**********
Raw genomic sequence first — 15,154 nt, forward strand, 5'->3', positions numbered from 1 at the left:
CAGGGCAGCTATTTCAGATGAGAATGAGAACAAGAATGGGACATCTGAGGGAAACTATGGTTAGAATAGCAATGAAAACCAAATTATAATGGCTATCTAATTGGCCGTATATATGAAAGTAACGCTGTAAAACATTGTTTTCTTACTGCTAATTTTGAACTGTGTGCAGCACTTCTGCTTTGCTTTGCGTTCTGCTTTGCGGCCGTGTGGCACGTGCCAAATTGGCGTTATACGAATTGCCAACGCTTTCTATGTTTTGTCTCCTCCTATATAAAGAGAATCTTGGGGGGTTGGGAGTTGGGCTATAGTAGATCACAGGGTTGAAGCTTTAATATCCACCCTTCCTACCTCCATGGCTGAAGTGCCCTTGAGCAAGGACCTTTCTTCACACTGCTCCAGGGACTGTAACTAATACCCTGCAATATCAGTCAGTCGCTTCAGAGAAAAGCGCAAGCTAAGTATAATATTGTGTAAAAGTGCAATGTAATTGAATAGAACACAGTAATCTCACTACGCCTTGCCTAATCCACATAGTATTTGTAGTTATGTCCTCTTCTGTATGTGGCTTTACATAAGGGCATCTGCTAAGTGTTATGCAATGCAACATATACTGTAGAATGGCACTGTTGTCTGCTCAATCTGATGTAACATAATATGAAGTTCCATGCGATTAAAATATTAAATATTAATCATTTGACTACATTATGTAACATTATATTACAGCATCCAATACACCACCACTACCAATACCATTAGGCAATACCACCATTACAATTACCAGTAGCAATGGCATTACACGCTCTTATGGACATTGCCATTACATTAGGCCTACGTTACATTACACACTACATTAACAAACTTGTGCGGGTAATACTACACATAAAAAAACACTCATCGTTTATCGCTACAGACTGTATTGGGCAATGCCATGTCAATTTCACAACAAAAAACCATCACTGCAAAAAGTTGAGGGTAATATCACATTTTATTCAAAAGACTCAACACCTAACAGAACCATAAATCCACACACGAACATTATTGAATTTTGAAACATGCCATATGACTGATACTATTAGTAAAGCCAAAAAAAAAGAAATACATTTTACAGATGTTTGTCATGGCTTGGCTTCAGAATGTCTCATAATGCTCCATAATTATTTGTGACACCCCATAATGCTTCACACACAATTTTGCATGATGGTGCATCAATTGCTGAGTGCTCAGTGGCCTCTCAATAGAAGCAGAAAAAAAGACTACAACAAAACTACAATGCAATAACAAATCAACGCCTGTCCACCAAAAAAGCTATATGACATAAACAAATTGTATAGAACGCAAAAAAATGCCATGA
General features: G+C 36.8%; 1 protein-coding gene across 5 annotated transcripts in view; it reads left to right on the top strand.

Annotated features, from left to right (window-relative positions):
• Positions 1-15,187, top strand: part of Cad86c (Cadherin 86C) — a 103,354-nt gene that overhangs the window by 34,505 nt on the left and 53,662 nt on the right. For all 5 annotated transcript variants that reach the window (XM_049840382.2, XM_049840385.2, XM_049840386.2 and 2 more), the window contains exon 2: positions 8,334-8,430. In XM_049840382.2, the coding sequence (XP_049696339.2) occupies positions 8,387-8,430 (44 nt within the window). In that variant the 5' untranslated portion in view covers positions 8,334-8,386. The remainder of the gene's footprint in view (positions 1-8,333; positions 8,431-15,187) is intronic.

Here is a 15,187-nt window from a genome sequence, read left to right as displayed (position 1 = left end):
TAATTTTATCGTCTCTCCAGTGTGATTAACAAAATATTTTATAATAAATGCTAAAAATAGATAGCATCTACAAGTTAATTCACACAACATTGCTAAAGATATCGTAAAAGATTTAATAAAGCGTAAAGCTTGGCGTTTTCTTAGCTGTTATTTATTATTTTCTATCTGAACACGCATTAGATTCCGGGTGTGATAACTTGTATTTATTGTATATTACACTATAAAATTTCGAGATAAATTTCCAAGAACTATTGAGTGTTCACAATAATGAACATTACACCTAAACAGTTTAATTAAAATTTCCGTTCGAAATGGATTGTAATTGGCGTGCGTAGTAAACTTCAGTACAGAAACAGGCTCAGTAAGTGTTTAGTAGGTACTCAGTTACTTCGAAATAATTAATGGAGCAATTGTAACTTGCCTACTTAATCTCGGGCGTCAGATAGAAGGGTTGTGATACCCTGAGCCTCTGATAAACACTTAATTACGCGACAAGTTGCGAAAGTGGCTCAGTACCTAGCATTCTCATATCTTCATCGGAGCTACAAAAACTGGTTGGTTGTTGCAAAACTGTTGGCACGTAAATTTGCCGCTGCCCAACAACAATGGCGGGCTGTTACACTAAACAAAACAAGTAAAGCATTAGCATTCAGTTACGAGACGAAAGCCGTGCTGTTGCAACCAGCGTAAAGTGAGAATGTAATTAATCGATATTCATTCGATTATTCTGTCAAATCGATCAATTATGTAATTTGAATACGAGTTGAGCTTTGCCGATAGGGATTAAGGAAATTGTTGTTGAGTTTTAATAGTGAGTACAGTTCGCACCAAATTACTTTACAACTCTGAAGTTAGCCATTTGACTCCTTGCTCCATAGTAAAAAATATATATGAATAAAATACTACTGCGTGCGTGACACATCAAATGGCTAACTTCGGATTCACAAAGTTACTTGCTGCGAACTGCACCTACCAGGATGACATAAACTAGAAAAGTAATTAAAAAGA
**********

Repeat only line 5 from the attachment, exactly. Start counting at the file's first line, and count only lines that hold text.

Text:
• Positions 1-15,187, top strand: part of Cad86c (Cadherin 86C) — a 103,354-nt gene that overhangs the window by 34,505 nt on the left and 53,662 nt on the right. For all 5 annotated transcript variants that reach the window (XM_049840382.2, XM_049840385.2, XM_049840386.2 and 2 more), the window contains exon 2: positions 8,334-8,430. In XM_049840382.2, the coding sequence (XP_049696339.2) occupies positions 8,387-8,430 (44 nt within the window). In that variant the 5' untranslated portion in view covers positions 8,334-8,386. The remainder of the gene's footprint in view (positions 1-8,333; positions 8,431-15,187) is intronic.